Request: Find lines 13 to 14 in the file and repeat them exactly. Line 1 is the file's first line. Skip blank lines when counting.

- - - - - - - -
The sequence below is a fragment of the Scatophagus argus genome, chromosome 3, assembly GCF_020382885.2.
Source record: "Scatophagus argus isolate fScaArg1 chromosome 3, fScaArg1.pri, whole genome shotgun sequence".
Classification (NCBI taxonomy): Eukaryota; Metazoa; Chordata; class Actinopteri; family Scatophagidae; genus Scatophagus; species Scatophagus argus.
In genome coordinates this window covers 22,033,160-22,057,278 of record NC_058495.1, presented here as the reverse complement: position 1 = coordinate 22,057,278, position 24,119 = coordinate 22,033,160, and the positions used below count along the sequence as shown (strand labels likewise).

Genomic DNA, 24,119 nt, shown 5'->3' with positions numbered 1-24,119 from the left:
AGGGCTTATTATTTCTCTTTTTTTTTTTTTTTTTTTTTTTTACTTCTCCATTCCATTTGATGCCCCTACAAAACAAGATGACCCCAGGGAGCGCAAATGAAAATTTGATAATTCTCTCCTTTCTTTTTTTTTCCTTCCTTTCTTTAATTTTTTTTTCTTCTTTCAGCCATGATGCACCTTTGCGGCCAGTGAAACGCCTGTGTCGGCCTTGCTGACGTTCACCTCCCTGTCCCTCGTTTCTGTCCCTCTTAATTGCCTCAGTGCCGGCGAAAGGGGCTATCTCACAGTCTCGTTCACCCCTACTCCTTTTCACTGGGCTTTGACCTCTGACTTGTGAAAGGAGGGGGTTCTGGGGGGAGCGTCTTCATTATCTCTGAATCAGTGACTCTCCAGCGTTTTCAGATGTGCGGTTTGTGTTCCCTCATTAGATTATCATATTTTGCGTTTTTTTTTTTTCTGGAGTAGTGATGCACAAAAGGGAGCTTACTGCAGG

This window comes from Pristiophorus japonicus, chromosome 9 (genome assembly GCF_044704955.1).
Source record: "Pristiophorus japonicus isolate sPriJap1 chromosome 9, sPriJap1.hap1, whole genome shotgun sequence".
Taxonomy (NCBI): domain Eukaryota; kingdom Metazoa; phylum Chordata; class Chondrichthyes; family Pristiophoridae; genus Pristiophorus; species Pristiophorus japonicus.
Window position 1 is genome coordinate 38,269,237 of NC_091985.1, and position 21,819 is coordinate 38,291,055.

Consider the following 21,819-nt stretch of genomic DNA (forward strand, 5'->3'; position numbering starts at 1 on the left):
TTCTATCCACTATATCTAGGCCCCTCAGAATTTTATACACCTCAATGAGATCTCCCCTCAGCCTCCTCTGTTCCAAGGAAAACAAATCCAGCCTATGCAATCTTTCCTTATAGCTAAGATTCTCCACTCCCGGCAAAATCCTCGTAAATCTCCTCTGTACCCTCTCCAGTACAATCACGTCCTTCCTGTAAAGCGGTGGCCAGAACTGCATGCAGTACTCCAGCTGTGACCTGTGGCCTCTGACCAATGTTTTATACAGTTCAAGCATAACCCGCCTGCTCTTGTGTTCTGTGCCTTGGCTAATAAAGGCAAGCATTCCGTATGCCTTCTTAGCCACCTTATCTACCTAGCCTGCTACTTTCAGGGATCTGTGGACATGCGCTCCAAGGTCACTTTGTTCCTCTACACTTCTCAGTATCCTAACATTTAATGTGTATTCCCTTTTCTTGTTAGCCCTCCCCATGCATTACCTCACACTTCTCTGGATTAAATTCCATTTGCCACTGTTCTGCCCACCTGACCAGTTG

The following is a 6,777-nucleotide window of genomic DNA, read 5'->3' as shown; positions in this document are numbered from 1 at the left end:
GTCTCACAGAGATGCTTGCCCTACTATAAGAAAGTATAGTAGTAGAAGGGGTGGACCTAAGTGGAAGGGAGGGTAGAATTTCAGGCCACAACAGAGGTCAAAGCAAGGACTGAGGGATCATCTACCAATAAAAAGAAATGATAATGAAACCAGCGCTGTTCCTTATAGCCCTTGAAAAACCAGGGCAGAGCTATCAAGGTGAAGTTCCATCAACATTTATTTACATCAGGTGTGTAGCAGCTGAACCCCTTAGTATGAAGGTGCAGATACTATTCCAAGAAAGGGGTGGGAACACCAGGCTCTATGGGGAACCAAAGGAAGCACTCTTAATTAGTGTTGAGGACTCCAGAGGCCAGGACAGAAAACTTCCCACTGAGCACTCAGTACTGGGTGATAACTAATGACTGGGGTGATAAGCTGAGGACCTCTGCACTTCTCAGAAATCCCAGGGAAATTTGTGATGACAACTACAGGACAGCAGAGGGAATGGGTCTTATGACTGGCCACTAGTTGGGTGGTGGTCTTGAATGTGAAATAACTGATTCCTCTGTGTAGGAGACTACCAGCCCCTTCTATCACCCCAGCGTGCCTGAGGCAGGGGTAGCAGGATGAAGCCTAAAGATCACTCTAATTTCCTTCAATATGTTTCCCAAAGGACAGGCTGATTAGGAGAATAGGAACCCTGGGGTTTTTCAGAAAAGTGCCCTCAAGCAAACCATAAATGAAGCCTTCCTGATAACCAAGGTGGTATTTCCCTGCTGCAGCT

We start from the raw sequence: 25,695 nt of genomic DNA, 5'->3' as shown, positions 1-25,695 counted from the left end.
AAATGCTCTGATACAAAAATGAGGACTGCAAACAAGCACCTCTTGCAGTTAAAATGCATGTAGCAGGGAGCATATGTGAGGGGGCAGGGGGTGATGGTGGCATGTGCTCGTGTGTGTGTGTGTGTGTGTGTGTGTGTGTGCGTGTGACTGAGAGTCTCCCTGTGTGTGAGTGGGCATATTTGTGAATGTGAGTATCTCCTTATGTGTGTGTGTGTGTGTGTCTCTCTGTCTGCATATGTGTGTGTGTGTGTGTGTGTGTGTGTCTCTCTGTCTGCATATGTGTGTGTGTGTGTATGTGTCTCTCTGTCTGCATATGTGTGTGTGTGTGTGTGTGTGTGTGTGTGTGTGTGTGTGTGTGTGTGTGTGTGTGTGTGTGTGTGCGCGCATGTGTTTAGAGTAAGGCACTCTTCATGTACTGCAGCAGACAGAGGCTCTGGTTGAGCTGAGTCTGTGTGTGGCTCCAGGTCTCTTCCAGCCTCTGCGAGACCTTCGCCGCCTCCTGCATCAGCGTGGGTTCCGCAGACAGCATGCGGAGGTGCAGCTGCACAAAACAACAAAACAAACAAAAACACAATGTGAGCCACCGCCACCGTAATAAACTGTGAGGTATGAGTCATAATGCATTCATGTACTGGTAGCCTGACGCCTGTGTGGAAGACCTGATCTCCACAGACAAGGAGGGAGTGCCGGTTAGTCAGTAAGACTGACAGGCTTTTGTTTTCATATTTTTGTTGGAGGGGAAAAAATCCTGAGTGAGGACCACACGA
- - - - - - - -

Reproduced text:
The following is a 6,777-nucleotide window of genomic DNA, read 5'->3' as shown; positions in this document are numbered from 1 at the left end:
GTCTCACAGAGATGCTTGCCCTACTATAAGAAAGTATAGTAGTAGAAGGGGTGGACCTAAGTGGAAGGGAGGGTAGAATTTCAGGCCACAACAGAGGTCAAAGCAAGGACTGAGGGATCATCTACCAATAAAAAGAAATGATAATGAAACCAGCGCTGTTCCTTATAGCCCTTGAAAAACCAGGGCAGAGCTATCAAGGTGAAGTTCCATCAACATTTATTTACATCAGGTGTGTAGCAGCTGAACCCCTTAGTATGAAGGTGCAGATACTATTCCAAGAAAGGGGTGGGAACACCAGGCTCTATGGGGAACCAAAGGAAGCACTCTTAATTAGTGTTGAGGACTCCAGAGGCCAGGACAGAAAACTTCCCACTGAGCACTCAGTACTGGGTGATAACTAATGACTGGGGTGATAAGCTGAGGACCTCTGCACTTCTCAGAAATCCCAGGGAAATTTGTGATGACAACTACAGGACAGCAGAGGGAATGGGTCTTATGACTGGCCACTAGTTGGGTGGTGGTCTTGAATGTGAAATAACTGATTCCTCTGTGTAGGAGACTACCAGCCCCTTCTATCACCCCAGCGTGCCTGAGGCAGGGGTAGCAGGATGAAGCCTAAAGATCACTCTAATTTCCTTCAATATGTTTCCCAAAGGACAGGCTGATTAGGAGAATAGGAACCCTGGGGTTTTTCAGAAAAGTGCCCTCAAGCAAACCATAAATGAAGCCTTCCTGATAACCAAGGTGGTATTTCCCTGCTGCAGCT